part of the series fallow time: dispatches from a field suspended
a friend recently suggested that this odd feeling i’m experiencing is grief.*
i have to agree, though it’s mixed with other things.
grief for lives lost and forever altered, grief for vanishing jobs and livelihoods, grief for a time before we were under siege. though some of us have always been under siege. grief for whatever semblance of stability or security or certainty that is now gone. and all compounded exponentially for the poorest resourced among us.
but also, though less acute, grief for an imagined future and for the planning and labor that shaped it.
for me, and for fertile ground, this means a number of opportunities for learning, sharing, and connection that have been canceled or indefinitely postponed. instead of a resume, an academic has a curriculum vitae or cv, which is basically a long list of institutionally recognized and valued units of completed or in-progress labor. a published paper. a conference presentation. service on a committee. a book review. an award. a fellowship. a leadership appointment. in 2015, devoney looser wrote a piece for the chronicle of higher education describing a “shadow cv:” “the one i’d have if i’d recorded the highs and lows of my professional life, rather than its highs alone,” including “the many, many rejections.”
she goes on, “rejection is something you’re supposed to learn by experience, and then keep entirely quiet about. among academics, the scientists seem to handle rejection best: they list on their cvs the grants they applied for but didn’t get—as if to say, ‘hey, give me credit for sticking my neck out on this unfunded proposal. you better bet i’ll try again.’ humanists—my people—hide our rejections from our cvs as skillfully as we can. entirely, if possible.”
i’ve often thought: what if there were a shadow cv that didn’t just include official rejections, but ideas that never took off, collaborations that fell apart, events that were canceled, et cetera? below are some entries for my pandemic cv.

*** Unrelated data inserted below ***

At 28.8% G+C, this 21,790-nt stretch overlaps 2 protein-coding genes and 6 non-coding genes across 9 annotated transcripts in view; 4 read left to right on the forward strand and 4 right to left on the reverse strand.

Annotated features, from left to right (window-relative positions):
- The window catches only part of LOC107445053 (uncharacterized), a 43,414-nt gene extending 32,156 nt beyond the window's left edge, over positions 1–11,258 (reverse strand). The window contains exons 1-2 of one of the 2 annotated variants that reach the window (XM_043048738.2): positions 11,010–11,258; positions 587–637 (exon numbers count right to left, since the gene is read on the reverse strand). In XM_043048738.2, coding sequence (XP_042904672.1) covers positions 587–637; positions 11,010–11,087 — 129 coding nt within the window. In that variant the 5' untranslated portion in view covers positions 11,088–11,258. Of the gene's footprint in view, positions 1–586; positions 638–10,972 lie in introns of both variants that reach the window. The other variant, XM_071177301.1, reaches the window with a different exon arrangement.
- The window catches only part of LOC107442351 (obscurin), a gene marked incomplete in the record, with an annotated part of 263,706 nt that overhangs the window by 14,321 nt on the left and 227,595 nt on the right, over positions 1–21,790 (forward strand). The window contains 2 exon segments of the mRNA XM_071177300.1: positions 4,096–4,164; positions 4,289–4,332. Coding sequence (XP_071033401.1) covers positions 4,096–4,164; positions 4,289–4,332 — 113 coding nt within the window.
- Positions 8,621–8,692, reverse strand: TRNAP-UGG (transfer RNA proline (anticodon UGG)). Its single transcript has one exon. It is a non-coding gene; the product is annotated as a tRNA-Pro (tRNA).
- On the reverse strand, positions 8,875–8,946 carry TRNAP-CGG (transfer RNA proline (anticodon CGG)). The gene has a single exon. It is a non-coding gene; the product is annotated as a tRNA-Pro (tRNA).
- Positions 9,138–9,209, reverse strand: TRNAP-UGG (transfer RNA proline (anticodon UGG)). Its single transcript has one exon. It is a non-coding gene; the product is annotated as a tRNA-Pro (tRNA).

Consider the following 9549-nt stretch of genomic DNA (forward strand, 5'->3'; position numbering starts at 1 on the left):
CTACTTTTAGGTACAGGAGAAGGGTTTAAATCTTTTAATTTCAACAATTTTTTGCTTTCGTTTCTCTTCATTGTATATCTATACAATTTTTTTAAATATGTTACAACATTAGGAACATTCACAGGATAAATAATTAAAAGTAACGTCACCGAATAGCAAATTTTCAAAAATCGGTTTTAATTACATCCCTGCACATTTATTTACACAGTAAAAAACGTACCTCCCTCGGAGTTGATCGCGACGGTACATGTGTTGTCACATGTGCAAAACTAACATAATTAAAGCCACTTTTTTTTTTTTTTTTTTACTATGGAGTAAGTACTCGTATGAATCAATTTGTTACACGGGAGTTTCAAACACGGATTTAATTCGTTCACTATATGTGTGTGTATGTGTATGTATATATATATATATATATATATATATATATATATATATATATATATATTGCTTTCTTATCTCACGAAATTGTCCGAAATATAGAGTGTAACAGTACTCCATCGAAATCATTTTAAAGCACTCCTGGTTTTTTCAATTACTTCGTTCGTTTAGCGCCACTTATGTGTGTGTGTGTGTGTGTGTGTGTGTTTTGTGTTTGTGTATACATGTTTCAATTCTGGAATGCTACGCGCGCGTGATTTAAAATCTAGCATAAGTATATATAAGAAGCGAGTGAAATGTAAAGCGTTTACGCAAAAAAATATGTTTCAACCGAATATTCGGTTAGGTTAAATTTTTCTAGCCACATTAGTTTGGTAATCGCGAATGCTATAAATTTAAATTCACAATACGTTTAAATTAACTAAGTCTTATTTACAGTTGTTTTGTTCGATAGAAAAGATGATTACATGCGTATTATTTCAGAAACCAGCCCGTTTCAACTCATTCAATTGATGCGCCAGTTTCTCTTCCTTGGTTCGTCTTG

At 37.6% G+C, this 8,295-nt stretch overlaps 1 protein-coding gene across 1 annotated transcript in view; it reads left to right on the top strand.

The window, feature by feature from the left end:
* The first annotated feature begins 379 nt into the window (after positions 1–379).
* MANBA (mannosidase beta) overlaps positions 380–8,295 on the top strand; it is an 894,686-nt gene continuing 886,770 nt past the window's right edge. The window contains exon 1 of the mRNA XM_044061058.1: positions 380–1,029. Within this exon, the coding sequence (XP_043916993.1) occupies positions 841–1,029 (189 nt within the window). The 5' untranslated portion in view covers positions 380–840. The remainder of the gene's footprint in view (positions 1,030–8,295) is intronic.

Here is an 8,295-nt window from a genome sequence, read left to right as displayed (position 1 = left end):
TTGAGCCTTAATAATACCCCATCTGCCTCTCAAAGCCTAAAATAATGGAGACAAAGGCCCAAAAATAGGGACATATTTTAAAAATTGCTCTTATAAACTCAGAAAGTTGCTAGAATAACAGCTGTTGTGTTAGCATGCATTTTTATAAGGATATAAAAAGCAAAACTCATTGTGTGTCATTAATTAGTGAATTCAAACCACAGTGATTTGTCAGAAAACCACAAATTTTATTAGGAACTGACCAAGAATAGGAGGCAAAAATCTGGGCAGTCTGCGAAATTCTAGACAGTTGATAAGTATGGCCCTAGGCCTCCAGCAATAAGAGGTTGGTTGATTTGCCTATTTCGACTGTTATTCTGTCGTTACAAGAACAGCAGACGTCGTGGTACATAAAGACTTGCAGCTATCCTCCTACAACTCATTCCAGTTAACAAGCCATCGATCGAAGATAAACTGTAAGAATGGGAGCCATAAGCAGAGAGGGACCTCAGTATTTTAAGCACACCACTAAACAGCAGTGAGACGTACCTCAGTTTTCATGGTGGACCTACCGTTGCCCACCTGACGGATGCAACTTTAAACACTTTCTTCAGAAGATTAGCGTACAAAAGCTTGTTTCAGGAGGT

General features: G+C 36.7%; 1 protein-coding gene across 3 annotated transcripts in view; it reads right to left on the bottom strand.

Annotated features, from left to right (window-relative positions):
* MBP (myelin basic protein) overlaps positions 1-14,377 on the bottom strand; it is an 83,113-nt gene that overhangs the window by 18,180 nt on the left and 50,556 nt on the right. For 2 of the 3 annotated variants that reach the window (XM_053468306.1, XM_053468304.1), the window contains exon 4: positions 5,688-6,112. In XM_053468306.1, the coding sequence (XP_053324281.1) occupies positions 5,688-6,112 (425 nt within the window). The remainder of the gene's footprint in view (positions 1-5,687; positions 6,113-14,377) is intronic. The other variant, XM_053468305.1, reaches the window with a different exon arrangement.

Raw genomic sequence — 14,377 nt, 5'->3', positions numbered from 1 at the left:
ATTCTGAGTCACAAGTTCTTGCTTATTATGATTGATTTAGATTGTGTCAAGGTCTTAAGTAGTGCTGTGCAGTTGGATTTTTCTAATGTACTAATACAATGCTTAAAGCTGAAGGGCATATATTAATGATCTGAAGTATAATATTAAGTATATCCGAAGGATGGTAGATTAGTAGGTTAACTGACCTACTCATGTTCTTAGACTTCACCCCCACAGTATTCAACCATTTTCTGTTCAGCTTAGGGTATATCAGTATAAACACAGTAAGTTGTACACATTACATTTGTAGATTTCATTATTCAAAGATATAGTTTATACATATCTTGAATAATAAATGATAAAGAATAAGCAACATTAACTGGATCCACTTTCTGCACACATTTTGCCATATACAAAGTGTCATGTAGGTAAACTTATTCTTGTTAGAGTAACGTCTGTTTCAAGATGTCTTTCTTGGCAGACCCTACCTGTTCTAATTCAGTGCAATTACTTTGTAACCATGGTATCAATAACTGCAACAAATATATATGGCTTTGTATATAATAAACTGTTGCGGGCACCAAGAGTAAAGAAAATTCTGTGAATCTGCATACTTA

- for the american association of geographers annual meeting (april 2020, denver), a panel entitled “improvisation, imagination, and play in the postindustrial city,” that i organized and where i planned to present the paper “resistance is fertile: reclaiming urban space through art and play.” here is the abstract of that paper:
“our environment is man-made, literally! how would it be different if it was woman-made; if it was minority-made; if it was made by kids?” this question was raised by the director of rochester, new york’s community design center at a luncheon in 2019. in this paper, i describe three moments of “spatial entitlement” (johnson 2013) by women to highlight the ways in which race and gender intersect in the claiming of urban space in a postindustrial and highly segregated city. the children’s garden across from sirena’s house used to be three vacant city-owned lots littered with refuse; now squash blossoms tumble out of their beds in the sofrito garden while a group of mothers supervises a series of official neighborhood play days. downtown, the parking lot of planned parenthood gets “reclaimed” by a women of color artist collaborative who encourages attendees at their pop-up conversation and poetry reading on patriarchy and women’s bodies to plant hand-crafted protest signs in a “garden of outrage” along the side of the building. a month later, knitted, crocheted, and embroidered flowers (and the occasional strawberry and mushroom) envelope a metal railing on the former site of corinthian hall (now a holiday inn parking lot), where a large group (predominated by white women) have staged a participatory “craft intervention” to commemorate the rochester ladies anti-slavery sewing society and its links to frederick douglass. in rochester, empty lots are spaces of possibility for the envisioning of alternatives to “man-made” environments and for making claims to liberation.